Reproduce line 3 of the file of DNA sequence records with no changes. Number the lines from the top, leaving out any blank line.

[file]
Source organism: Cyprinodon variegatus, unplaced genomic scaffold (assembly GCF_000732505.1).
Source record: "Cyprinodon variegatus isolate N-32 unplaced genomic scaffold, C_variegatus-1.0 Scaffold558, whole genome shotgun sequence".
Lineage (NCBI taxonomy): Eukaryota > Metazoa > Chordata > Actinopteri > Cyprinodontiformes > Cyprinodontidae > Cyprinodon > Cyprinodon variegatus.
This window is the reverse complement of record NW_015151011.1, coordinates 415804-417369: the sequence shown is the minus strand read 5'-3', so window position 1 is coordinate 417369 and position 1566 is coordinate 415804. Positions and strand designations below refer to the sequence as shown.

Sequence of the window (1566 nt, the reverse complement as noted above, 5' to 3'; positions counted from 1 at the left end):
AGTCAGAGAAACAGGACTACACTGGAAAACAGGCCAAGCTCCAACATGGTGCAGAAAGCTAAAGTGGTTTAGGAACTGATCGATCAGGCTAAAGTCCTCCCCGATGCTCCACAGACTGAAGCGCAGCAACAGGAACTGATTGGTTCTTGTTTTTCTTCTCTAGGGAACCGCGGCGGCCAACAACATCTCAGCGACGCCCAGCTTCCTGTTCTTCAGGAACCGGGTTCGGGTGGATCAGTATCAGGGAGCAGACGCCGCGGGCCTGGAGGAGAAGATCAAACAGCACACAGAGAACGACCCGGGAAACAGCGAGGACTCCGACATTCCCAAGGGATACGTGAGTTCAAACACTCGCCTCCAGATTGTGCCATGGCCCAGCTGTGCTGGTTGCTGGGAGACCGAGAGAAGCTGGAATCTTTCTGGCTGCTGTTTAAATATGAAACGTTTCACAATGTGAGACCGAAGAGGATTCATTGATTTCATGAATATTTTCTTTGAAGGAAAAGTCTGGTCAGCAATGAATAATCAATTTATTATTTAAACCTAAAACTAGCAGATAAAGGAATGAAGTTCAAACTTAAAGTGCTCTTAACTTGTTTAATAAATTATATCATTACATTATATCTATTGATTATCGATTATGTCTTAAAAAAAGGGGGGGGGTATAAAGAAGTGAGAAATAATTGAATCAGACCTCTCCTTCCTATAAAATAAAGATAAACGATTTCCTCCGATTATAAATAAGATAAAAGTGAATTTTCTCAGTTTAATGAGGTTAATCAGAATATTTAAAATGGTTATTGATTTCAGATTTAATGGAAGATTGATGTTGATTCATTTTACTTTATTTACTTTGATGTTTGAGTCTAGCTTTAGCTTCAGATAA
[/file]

Lineage (NCBI taxonomy): Eukaryota > Metazoa > Chordata > Actinopteri > Cyprinodontiformes > Cyprinodontidae > Cyprinodon > Cyprinodon variegatus.